Suddenly, the world was talking about the extent and horror of MDR-TB in India and this subject attracted intense media and medical interest across the globe. My work was featured on the front pages of the Wall Street Journal, New York Times, Time magazine, Scientific American, and on BBC, Reuters and CNN. I began to believe in the redemptive power of the written word as I witnessed my article and its fallout catalyse change in the community. As a result of the publicity, a number of changes in public policy came into being. TB finally became a notifiable disease in India, medical help was offered to all my patients and their contacts, the capacity and funding of state TB labs was increased and the annual Mumbai TB budget increased six-fold to `30 crore. The Union TB budget also increased 70 per cent to `710 crore.
Almost ten years have passed since this paper. Over this decade my research has continued. Our research and collaboration with colleagues across the world has lead to multiple international publications on MDR-TB. What gives me some degree of pride is that we have achieved success rates of around 70 per cent with highly drug resistant patients, a figure comparable with the best in the West at a fraction of the cost. I feel blessed because life would be infinitely more boring without the intellectual boost my research gives me. I do think research speeds up my neural synapses and makes me a better physician. Still, it is unlikely that any future research article will be as impactful as that publication from almost a decade ago.
of Development Research, Mumbai.
ine is the typical life of an academic, I teach a course and do research, attend academic meetings, sometimes sit on official committees or groups, and increasingly deliver lectures at universities, colleges, research institutions across the country. It keeps me connected to students and teachers. I am increasingly to writing opinion columns on current economic matters.
My research has been mostly about contemporary economic issues. I have published mostly in widely circulated journals in India. My papers have often become part of the on-going academic and policy discourse, included in classroom teaching and discussed in the media. It is a nice feeling that one’s effort has meaningfully contributed to debate and discourse in society.
At home, things have changed, as my grown-up children left home to pursue their higher education and then on to their jobs. The decade has witnessed the global financial crisis 2008-09, and stagnation of the world economy, widening economic inequalities across the world, and their social and political ramifications everywhere.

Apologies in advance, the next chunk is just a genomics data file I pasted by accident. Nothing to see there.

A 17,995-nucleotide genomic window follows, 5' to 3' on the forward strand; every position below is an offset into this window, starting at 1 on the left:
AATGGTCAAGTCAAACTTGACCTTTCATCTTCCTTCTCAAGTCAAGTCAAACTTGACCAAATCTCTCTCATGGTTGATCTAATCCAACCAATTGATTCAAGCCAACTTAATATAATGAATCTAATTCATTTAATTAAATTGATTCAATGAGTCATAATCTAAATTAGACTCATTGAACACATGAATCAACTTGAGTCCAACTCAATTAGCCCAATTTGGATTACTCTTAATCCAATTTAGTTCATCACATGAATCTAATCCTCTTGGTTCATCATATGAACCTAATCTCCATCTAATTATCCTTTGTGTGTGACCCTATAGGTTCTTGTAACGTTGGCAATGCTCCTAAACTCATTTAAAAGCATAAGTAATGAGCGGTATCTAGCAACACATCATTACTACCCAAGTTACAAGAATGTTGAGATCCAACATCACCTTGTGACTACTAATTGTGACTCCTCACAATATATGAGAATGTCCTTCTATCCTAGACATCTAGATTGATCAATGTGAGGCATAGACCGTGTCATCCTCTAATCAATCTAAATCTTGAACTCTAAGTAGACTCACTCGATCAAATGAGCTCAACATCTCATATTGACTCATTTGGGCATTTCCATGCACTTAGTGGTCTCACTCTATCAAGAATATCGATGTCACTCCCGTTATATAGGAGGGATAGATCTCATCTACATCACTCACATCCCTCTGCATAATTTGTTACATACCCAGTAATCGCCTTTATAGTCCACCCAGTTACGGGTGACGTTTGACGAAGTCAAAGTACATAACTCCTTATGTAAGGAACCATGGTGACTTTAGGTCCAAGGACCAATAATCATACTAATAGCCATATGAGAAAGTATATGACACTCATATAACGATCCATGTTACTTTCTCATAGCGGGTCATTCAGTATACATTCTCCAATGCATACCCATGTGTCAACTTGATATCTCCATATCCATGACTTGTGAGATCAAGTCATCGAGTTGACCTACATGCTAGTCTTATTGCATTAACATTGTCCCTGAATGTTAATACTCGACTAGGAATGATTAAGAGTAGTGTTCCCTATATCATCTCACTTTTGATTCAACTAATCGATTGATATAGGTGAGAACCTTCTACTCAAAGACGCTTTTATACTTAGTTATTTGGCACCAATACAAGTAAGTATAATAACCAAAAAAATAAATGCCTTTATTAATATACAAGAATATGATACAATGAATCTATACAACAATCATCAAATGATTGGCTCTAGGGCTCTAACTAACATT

I have been trying to understand the financial crash, and how policymakers prevented a meltdown. Yet they failed to get economies back on a steady growth path. The eurozone crisis and the tragedy in Greece are other issues to follow.
In the last ten years, economic inequalities have risen in most countries. The policy of austerity in the advanced economies has prevented the state from pursuing an active role in boosting economic growth and tackling rising inequality. The world is seeing the rise of populist regimes, often on socially polarising agendas, against minorities, immigrants and so on. I don’t relate well to these socially and politically divisive times.
The illusion of globalisation as a force of good that will lift all the boats has withered after the crisis. In its place populism, nationalism, regional and ethnic identities and conflicts have come to the fore.
I have devoted a lot of time to understanding India’s economy. The much-discussed slowdown is not a short-term issue (as is made out); the economy has performed poorly compared to the last decade for quite a while now. The steep fall in quarterly growth rates since last year, I guess, is the consequence of two economic shocks, demonetisation and botched-up GST introduction. Over the last decade, the proportion of GDP that we invest in plant and machinery, buildings and structures has fallen by almost 10 percentage points—such a sharp fall for almost a decade has never happened. It means the economy’s potential to expand output and productivity has come down starkly.
Structurally, after the collapse of the output boom of the last decade, aggregate demand has collapsed, mostly on account of investment. The IT boom tapered off, which had boosted India’s growth during the last decade.
As output growth has decelerated, employment growth has also tapered off. This is particularly true of construction which created massive employment for unskilled labour in the last decade. NREGS has been neglected in the last five years, affecting rural employment growth and consequently wage growth. This hurts rural demand and has created agrarian distress.